You've probably already guessed where this is headed. If you haven't, let me tell you how it went.

Three big problems were forming. One was that the pool of subscribers was largely shared between authors. Say, for example, that there are 60,000 unique emails between all the indie authors (most authors have a list size around 10-20k, so I'm just guessing on this number). Out of the 60,000, let's also say that 30,000 of those emails are people who only signed up because they wanted to win a prize, and they just haven't bothered unsubscribing from everyone, or they abandoned the email. That would mean only half of the subscribers in the entire pool are actual willing readers who want to buy the books we're emailing them about.

So problem number one is that if you set up thirty newsletter swaps and did the popular thing of adding up the number of subscribers for each of the thirty newsletters sending you out, you might say "I'm going out to 300,000 people next week!". In reality, those thirty newsletters could potentially be going to the same 20 or 25,000 people. You might not even be touching the half of the pool that is willing and wants to see recommendations.

Problem number two is that authors were too tempted by the large number of swaps available, and we undermined the trust of our subscribers. So on one hand, our subscribers were getting "suggestions" for books that were train-wrecks by first-time writers who only made it into the newsletter because they had a 15,000 person newsletter they bought for $100. The other problem was that the only way to send out thirty swaps is to increase the frequency of your newsletter, meaning inboxes were getting more and more stuffed with newsletters that were becoming less and less meaningful.

Authors also started selling spots in their newsletter. Some charged (and still charge) exorbitant fees like $300 for a single send, while others charge per click (the going rate is $0.20 per click). Most newsletters get between 100-500 clicks for a book, meaning a paid newsletter spot can be worth about $100, so you can see why authors get tempted to start selling these spots, even if it is likely degrading the trust of subscribers with every questionable feature.

The final problem? At some point, the reaction of authors was to start demanding a "solo". That meant they didn't want to be one of five or even one of two books you were recommending in your newsletter. They wanted to be the star attraction with no competition. Authors who thought of themselves as having more valuable list would demand to be sent as a solo. Newer authors would demand it too if they had bought a big enough list.

So now instead of trying to send thirty people out in a month, authors were also having to try to figure out how to send twenty or so of those thirty on their own day.

All of this came to a head with many authors sending newsletters almost every day. The worst offenders were sending three newsletters per day. Some of the less moral authors were also developing a practice of splitting their newsletter into segments, so they could still send you "proof" that they emailed you out, but they were actually just sending you to some segment of their list they decided was okay to spam into oblivion.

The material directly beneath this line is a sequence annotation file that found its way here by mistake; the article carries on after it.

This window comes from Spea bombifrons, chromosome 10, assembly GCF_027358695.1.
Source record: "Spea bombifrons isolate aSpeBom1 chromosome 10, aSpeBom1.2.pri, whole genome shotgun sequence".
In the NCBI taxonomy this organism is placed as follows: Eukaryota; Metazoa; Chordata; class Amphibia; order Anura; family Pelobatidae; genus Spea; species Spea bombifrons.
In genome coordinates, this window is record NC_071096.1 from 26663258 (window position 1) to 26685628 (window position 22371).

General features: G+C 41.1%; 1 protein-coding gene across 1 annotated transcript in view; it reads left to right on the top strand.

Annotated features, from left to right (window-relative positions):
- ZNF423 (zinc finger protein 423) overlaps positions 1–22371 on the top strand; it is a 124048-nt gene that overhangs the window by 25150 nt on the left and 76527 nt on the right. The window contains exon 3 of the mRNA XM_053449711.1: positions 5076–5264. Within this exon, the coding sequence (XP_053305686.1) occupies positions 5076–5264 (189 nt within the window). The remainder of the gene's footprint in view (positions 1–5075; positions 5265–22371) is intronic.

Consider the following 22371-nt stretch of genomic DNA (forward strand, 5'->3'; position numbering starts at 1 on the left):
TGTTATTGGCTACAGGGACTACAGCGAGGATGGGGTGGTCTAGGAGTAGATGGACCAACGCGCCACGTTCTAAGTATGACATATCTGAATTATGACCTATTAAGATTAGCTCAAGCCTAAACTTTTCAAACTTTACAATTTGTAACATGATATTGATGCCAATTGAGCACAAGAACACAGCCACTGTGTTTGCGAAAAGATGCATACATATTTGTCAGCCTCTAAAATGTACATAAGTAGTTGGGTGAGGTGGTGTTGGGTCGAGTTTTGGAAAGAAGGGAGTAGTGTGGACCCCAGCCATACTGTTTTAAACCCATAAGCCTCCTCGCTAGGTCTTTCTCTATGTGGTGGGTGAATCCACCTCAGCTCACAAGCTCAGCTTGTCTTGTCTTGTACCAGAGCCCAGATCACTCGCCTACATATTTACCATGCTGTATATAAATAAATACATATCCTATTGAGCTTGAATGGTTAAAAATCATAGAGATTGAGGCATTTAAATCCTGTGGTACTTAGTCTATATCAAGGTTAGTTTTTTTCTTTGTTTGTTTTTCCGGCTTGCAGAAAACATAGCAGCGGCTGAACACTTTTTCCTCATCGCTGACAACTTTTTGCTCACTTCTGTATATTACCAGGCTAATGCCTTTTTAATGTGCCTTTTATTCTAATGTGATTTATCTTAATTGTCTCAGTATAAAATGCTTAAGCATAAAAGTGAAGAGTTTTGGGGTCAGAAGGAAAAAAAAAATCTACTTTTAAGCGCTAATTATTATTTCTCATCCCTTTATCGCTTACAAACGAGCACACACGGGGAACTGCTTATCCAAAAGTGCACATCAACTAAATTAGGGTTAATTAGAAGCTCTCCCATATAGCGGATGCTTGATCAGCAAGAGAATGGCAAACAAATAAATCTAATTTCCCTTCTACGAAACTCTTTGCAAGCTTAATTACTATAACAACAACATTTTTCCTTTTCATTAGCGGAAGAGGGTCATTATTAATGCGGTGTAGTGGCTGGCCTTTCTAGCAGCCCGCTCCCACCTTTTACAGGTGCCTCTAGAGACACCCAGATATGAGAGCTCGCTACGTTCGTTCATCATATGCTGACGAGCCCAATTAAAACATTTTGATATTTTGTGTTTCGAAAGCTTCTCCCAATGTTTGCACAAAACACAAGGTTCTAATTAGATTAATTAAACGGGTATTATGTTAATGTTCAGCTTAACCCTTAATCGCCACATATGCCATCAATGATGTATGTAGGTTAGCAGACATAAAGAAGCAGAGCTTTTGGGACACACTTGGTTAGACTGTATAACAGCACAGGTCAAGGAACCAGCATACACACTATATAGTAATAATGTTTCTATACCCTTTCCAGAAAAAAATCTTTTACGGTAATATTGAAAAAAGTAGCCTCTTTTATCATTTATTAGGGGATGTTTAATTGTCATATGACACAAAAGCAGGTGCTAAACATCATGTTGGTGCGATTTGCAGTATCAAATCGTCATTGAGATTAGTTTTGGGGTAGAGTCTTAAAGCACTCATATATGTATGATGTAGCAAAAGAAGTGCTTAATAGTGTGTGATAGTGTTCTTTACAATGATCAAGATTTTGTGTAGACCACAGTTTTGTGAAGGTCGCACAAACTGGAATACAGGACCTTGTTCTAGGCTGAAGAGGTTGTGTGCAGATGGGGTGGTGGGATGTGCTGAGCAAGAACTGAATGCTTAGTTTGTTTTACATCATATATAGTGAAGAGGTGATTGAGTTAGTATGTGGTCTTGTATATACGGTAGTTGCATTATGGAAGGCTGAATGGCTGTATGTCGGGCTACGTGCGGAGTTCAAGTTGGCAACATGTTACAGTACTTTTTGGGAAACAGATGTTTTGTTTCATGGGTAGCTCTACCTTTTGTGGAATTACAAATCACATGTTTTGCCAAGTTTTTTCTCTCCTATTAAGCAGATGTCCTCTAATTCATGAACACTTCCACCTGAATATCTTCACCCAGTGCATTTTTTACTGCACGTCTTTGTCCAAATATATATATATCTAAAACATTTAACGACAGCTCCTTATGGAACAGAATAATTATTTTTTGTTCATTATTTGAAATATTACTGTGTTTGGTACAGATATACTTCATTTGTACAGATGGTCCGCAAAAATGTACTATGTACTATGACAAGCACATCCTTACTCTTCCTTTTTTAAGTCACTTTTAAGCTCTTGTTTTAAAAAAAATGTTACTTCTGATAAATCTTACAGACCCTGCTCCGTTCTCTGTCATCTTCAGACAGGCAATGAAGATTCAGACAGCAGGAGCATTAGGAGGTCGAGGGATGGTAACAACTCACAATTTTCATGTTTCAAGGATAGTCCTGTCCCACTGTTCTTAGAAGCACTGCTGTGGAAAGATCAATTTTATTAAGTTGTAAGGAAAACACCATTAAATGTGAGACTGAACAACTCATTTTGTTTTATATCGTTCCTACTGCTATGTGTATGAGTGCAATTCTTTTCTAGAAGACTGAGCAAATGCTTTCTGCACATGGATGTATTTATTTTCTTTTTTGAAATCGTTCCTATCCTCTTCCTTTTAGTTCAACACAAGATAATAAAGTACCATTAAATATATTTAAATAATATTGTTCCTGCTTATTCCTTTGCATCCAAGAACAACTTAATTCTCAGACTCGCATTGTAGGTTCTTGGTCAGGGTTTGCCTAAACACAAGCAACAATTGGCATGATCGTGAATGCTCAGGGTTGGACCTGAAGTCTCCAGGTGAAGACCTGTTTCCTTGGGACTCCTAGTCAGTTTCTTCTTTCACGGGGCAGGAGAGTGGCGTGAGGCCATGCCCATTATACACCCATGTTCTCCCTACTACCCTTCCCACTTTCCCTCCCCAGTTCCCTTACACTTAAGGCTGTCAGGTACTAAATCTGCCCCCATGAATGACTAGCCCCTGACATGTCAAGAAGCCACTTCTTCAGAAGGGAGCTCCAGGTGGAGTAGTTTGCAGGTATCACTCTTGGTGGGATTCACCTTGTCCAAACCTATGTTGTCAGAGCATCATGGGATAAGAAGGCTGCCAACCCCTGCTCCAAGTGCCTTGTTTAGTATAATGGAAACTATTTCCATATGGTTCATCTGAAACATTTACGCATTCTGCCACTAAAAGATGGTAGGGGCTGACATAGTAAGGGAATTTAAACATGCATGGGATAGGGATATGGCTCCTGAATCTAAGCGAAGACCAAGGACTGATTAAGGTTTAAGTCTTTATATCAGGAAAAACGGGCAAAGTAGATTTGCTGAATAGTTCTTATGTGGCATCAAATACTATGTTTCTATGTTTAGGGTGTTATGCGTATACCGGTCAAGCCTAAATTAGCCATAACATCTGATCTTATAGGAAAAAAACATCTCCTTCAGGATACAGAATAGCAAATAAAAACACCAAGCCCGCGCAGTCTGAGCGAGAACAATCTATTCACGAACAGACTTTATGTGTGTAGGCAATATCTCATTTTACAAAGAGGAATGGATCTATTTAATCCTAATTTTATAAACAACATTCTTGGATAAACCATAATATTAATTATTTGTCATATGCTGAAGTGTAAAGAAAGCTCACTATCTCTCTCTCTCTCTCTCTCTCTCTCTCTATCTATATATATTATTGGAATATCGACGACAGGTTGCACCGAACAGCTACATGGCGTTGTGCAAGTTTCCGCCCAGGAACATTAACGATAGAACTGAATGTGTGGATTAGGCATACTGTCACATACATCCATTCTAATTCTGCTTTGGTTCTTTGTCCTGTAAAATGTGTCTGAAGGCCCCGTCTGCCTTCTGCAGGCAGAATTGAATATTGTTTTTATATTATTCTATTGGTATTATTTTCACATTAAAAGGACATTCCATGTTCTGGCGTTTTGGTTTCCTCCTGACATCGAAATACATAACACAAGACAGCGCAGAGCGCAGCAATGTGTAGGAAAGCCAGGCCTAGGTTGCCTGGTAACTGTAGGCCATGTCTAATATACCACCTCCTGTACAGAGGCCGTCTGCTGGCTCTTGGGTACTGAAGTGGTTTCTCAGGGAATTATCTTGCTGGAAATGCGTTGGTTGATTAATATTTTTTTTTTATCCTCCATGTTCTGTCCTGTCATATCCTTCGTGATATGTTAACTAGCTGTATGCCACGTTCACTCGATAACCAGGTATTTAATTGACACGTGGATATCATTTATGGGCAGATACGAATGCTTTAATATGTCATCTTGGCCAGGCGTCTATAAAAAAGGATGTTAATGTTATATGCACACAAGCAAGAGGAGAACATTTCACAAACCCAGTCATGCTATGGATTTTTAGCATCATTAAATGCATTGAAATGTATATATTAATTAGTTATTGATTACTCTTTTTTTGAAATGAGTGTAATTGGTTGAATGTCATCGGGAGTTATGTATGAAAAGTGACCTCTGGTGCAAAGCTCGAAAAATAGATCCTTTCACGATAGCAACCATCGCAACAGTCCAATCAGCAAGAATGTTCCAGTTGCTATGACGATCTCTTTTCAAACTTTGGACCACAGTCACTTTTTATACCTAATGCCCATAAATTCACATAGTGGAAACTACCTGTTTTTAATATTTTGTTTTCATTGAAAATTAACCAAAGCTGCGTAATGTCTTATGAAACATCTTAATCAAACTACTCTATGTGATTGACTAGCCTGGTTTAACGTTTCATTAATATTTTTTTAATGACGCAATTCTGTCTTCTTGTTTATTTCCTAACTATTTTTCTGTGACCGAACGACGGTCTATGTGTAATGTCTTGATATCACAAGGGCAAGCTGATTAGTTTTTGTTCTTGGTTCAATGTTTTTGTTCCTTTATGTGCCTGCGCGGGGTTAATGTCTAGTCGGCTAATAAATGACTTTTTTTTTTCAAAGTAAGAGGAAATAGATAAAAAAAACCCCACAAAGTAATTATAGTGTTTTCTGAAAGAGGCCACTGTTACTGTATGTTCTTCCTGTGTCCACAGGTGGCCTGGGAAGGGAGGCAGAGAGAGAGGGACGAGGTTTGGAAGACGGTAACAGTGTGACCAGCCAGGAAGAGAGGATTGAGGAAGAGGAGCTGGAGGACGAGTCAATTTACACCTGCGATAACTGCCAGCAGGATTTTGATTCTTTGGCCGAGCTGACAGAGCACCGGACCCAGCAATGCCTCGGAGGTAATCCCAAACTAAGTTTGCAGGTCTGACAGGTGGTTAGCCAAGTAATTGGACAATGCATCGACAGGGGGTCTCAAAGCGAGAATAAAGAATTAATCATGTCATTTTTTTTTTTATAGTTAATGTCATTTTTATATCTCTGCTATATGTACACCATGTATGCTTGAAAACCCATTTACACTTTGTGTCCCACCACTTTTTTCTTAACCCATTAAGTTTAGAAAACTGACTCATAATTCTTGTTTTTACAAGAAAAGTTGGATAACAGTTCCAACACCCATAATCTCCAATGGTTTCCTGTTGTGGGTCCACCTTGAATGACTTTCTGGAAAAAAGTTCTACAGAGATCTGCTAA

The result? Newsletters don't work as well anymore. People don't click as much. People don't subscribe as often. Personally, I don't blame them.

In the old days, successful authors relied almost entirely on their newsletter to launch a new release. They could send out a single newsletter to their readers and get 500-1000 purchases in a day just from their fans. A result like that would propel a book immediately into the top 50 on Amazon where it'd have a great chance to get seen and stay up there if it was a good product.

I can't speak for every other author out there, but I know my own newsletter gets me about 50-80 purchases. That's not even close to enough to get the book visibility, which means I have to jump into the ever-deepening pool of paid advertising through Facebook and Amazon, which is a whole different story that I'll be sure to make a post about in the coming days.

It's kind of a grim tale, now that I've written it all out and look back, but it's the truth. Indie authors did what people do best. We found something good, and we got greedy, abusing and using it up so recklessly that we left behind smoking ruins.

All I can do personally is try to learn from what happened. I mentioned at top of this post that I was reducing the frequency of my NLs, which now I can explain means I've also drastically reduced the number of authors I agree to send. I won't lie and say I read every book I recommend, but I will say that my new and current standard is to only send books from authors I trust, and from authors I'm fairly sure haven't dipped into the darker side of publishing tactics that I'll also get into in another post. So stay tuned, and hey, maybe you can subscribe to my newsletter! Just kidding, but no... seriously. Please subscribe. I promise I won't abuse you! There's a little button at the top of the page? Okay. I'll stop.

Keep an eye out of my next post! It's going to be juicy.


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Penelope Bloom, USA Today, Washington Post, and Amazon top 5 Bestselling Contemporary Romance Author.